If you're experiencing tiny, rough bumps in patches on your skin, chances are high that you have a common skin condition known as keratosis pilaris. According to the Mayo Clinic, keratosis pilaris is a skin disorder that results in rough patches of tiny, white acne-like bumps that don't itch or hurt. Keratosis pilaris can occur in anyone, but is most common in children and adolescents, according to the American Academy of Dermatology.
Keratosis pilaris usually presents more of a cosmetic problem than an actual physical problem, as it isn't a serious medical disorder but a benign skin condition, according to the American Academy of Dermatology. In addition to the tiny, raised acne-like bumps that occur in patches, other common symptoms include dry or rough patches of skin or skin colored bumps that may become inflamed at times. Some people may also experience itchiness.
According to the Mayo Clinic, keratosis pilaris results from the buildup of the skin protein keratin, causing a plug in your hair follicles, resulting in the white, pimple-like bumps. It's not known exactly what causes this condition, although it occurs in healthy people and frequently among people who suffer from dry skin.
Treatment may not always successfully alleviate symptoms of keratosis pilaris. According to the Mayo Clinic, treatments attempt to soften the keratin on the skin. Treatments include topical creams or lotions containing alpha-hydroxy, lactic or salicylic acid or urea to exfoliate and get rid of dead skin cells, topical corticosteroids that help to prevent the buildup of dead skin cells and topical retinoids, derived from vitamin A, that may help to prevent the hair follicle from becoming plugged.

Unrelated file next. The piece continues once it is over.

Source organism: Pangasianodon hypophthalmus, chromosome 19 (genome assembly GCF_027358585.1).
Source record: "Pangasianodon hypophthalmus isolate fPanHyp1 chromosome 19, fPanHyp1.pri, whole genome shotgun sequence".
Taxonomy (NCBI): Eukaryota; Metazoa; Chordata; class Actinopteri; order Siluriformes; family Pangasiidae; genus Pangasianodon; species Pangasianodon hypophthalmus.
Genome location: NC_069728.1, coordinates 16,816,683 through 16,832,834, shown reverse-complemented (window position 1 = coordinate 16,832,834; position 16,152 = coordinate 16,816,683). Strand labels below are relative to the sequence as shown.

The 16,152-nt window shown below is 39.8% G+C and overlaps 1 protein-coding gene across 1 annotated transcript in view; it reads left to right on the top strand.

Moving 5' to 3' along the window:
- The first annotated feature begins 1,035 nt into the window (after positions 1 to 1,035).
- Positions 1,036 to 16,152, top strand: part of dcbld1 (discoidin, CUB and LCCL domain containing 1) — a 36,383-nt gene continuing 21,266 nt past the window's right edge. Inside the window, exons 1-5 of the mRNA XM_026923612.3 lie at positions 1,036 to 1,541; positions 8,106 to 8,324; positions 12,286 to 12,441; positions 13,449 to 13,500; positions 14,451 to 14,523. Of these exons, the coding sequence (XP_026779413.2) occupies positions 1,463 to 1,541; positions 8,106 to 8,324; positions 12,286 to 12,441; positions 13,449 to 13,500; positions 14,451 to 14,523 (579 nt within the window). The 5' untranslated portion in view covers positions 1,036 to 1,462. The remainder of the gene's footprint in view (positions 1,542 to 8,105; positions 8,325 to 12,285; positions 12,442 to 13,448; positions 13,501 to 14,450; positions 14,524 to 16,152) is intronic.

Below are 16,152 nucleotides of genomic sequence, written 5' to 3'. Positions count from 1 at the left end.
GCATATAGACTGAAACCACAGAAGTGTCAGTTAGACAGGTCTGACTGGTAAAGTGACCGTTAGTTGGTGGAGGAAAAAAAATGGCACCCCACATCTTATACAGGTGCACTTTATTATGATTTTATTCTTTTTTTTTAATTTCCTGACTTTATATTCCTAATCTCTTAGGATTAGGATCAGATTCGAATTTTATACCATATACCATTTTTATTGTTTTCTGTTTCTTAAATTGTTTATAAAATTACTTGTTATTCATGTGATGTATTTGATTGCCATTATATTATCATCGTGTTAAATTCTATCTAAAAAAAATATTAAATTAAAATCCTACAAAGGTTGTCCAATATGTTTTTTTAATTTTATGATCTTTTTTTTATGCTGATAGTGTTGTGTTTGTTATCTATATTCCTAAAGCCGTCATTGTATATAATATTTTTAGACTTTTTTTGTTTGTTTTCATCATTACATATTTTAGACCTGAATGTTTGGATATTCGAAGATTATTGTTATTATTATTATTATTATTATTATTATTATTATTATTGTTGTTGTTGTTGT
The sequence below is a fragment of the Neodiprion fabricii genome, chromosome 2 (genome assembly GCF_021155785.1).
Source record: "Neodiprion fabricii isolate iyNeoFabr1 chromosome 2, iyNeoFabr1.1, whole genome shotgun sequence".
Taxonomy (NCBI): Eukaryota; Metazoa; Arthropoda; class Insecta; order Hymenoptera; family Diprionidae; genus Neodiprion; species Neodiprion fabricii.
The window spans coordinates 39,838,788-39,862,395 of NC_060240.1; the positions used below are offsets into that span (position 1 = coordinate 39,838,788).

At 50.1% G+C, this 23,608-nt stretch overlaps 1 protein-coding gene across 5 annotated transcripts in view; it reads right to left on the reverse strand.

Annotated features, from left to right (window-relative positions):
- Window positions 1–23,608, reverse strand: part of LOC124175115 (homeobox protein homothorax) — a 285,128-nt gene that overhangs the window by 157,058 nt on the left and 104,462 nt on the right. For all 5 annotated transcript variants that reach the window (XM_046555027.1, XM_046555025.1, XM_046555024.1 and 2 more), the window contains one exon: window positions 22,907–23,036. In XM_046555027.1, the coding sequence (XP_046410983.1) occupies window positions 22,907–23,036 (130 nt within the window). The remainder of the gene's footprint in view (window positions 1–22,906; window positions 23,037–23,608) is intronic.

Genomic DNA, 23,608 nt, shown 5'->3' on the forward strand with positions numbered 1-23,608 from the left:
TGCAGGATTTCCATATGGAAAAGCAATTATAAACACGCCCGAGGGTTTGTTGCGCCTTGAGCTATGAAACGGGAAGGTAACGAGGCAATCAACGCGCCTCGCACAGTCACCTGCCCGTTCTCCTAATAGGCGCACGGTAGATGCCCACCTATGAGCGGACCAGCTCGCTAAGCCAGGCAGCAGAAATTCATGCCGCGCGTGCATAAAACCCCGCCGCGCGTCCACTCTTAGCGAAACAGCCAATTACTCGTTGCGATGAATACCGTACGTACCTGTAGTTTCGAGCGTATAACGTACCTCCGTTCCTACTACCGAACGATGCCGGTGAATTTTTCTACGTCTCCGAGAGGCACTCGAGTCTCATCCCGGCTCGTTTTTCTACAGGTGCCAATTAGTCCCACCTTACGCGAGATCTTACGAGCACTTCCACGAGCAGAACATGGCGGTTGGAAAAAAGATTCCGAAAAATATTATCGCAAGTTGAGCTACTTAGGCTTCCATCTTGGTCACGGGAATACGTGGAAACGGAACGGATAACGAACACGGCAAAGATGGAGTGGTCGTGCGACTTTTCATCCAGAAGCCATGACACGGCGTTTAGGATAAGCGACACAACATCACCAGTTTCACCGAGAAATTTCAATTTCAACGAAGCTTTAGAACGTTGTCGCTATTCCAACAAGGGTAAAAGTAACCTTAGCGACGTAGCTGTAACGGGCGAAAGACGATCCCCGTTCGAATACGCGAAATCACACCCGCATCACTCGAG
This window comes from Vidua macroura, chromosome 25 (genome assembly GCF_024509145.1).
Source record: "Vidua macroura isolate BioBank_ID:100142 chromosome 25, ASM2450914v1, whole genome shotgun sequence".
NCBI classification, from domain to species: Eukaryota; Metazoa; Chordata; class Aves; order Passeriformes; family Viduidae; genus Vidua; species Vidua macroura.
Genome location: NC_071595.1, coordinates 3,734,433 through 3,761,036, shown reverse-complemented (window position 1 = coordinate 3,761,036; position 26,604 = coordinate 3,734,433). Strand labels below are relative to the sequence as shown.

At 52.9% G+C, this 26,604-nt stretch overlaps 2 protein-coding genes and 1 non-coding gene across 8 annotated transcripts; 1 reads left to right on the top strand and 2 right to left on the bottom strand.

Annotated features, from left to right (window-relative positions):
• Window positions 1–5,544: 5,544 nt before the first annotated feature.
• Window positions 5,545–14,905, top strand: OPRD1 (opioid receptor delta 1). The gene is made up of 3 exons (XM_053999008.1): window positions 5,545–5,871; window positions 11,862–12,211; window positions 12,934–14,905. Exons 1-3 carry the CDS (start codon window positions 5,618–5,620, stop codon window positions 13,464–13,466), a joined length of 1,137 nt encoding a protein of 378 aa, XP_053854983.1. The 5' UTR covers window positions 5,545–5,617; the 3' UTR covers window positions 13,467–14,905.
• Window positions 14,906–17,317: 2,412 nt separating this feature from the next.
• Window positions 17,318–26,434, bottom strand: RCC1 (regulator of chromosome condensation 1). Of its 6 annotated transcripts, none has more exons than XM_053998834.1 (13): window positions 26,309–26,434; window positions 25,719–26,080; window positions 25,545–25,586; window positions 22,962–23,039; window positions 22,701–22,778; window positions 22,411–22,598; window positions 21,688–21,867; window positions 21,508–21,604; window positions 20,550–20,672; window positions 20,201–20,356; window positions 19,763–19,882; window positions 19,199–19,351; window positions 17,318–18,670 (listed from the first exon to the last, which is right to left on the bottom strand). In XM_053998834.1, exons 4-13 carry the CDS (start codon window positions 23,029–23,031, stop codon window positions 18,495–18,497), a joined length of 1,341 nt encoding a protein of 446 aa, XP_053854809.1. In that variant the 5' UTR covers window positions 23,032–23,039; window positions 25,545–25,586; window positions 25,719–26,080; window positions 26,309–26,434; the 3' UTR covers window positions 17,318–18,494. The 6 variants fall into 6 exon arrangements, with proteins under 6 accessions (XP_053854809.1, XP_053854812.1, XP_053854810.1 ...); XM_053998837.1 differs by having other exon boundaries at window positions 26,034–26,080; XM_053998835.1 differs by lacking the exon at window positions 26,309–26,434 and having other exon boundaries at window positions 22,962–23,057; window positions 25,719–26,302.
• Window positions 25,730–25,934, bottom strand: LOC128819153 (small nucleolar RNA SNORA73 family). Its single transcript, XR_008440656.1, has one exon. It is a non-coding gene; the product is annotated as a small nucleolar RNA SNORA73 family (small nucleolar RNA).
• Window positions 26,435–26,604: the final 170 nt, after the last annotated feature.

Being gentle to your skin and keeping your skin hydrated can help to reduce the symptoms of keratosis pilaris in some patients. According to the Mayo Clinic, other home remedies that may be effective in alleviating the symptoms of keratosis pilaris include using over-the-counter products containing lactic acid, applying moisturizers, drying off with a soft towel after bathing or using a humidifier in your home or office to help add moisture to your skin.
According to the American Academy of Dermatology, keratosis pilaris treatments often produce temporary results and must be repeated periodically or the condition will return. In many cases, keratosis pilaris resolves on its own.
Ashley Miller is a licensed social worker, psychotherapist, certified Reiki practitioner, yoga enthusiast and aromatherapist. She has also worked as an employee assistance program counselor and a substance-abuse professional. Miller holds a Master of Social Work and has extensive training in mental health diagnosis, as well as child and adolescent psychotherapy. She also has a bachelor's degree in music.